Wednesday, 27 February 2013
What's missing? - Part 3
As I mentioned in the last post the promise to the disciples and the conditions that existed were a one off and in that sense unrepeatable. We belong to a church that has rumbled on for over 2000 years seeing lots of ups and downs in the process. We are facing a particularly down time at the moment and looking for answers by turning to the pages of the New Testament and considering whether or not we need to go 'back to basics'. The trouble with this is that the basics we are talking about stand in a particular context which is not the same today. The situation the disciples were facing were pristine and brand new. They themselves were blank pieces of paper that the Holy Spirit was about to write on and therefore had less of the baggage that we carry today. Also life is much more rushed and busy and we struggle to pause and pray or relax and reflect. Karl Jung - although not a Christian at least not in any New Testament kind of way - did get this right when he said that "Busyness is not of the devil, it IS the devil." and it is keeping us from listening to the still, small, voice of God.
Another thing to factor in too is our attitude to God in all this. In our usual and very 21st century kind of way we are looking to apportion blame or offload responsibility for what is happening to us as a church and at the moment, subconsciously if not consciously, God is the one who is having to shoulder it either positively - "God calls us to be faithful not fruitful" or "His timing is what counts", or negatively - "my God, my God why have you forsaken me" or even worse perhaps, "God does not care about us".
Worse still perhaps the prayers we pray are framed in such a way as they seem to imply that God needs somehow to change in order to answer our prayers. When we implore God to send down His Holy Spirit we can give the impression that He is reluctant to do so. Or that He is waiting for the right form of words for us to use. Or he is not generous or understanding but reluctant and needs persuading by prayer and fasting! But what about those scriptures which tell us of his love and generosity and his fatherly concern? In Luke 11 we have already been taught that God is NOT evil and will not give us a scorpion when we ask for bread.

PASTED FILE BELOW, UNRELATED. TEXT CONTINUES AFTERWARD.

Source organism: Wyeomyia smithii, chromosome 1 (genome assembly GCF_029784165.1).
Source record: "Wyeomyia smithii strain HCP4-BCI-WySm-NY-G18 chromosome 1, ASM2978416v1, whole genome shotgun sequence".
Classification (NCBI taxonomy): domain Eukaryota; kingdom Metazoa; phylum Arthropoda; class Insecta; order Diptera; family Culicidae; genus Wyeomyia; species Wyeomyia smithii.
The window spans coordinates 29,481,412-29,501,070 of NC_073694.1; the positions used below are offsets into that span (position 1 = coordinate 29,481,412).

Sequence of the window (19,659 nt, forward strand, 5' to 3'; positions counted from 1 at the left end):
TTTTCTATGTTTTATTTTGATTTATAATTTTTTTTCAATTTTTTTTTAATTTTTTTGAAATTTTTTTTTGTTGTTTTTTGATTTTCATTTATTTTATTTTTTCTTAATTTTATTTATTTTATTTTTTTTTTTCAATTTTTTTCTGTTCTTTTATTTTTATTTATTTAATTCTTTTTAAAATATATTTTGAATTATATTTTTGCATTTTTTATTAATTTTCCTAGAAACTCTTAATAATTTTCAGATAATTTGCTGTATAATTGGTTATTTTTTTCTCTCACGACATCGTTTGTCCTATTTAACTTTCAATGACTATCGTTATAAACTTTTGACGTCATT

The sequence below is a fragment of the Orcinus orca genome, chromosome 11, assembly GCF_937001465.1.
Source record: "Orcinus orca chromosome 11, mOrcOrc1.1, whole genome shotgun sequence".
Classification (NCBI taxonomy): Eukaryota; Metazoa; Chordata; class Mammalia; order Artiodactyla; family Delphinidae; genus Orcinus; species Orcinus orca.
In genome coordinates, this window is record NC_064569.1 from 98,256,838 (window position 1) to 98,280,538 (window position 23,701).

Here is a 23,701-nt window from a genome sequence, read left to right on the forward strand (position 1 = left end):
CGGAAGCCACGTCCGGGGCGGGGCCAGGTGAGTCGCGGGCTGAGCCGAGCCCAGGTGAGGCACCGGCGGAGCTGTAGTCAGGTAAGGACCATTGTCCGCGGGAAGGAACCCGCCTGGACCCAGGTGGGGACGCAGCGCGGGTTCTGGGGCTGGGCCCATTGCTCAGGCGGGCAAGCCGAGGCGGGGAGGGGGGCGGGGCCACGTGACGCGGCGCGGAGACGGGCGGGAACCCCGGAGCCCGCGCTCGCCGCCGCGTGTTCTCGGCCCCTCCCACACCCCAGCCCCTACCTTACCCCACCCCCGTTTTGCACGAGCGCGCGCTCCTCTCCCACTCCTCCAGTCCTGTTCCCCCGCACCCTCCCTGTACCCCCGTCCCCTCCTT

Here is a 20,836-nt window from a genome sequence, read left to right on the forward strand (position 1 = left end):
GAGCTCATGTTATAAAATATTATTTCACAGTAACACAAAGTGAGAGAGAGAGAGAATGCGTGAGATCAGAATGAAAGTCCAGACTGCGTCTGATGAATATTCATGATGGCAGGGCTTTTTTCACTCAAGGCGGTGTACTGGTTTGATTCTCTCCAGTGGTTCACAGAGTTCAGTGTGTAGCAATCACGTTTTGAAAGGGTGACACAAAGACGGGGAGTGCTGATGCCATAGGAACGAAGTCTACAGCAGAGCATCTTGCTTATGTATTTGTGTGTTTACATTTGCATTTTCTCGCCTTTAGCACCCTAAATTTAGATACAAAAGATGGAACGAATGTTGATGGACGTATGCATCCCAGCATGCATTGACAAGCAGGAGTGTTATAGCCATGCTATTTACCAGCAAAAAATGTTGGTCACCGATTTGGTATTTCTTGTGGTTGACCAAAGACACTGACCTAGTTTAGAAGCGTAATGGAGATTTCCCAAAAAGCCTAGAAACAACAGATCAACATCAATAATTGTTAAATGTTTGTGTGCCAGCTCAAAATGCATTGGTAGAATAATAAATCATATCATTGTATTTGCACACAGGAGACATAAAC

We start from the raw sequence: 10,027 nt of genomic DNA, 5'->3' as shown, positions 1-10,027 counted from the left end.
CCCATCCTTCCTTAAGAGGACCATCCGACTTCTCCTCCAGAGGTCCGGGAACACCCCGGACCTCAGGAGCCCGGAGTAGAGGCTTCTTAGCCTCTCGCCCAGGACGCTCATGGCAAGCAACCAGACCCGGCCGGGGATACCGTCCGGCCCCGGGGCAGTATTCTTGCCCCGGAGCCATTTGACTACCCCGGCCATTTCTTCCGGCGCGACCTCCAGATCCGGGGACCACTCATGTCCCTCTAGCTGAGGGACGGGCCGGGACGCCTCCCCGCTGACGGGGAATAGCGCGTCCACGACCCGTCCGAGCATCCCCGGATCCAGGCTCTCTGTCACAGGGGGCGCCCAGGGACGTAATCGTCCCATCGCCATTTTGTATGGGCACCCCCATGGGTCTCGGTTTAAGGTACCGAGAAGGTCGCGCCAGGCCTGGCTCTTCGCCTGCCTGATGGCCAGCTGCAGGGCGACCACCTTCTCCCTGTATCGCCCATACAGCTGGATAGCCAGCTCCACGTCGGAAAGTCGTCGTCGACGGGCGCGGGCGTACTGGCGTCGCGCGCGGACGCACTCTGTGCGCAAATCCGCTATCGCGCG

Which leads to this. If God does not change in his character, desire and generosity and loves to answer all our prayers according to his will or in his name (John 15:7, 16) then quite clearly there is nothing wrong with the signals but there may be a problem with the receiver! In other words God doesn't change, but maybe we need to. Here's something along the lines of what we can pray: "Lord, I thank you for your promises to give the Holy Spirit to those who ask you. Please change ME so that I can become the kind of person who will be able to receive Him, the kind of person He can use and operate through. In Jesus' name I pray. Amen."
Perhaps we need therefore to change us and change His Church so that what He gives may be able to be received in a worthy, humble and obedient way.
Looking back to Luke/Acts can give us a lift if we remember what the Holy Spirit was able to accomplish in such a short space of time. But where it does not give us the whole picture of what was going on in the disciples lives etc and how the Spirit was already changing them in order for it all to fall into place.
I don't know if this is helpful to you. It has been to me because I am now able to widen my perspective a little more and see the broader picture. What happens next then is to change the way I pray so that God is able to work IN me and now just around me His will and purpose. As someone once said, I must become part of the answer to my own prayers.
Note: We cannot - and should not - read Luke 24:45-49 without reading for example John 21:15-21 where Peter is healed. Jesus clearly prepares his heart for what was about to happen and maybe in the days following his ascension Jesus was able to to something similar in the lives of the other disciples before the Spirit fell?
I read this morning the following alarming statistics: "Only six per cent of British adults read or listen to the Bible, while 55 per...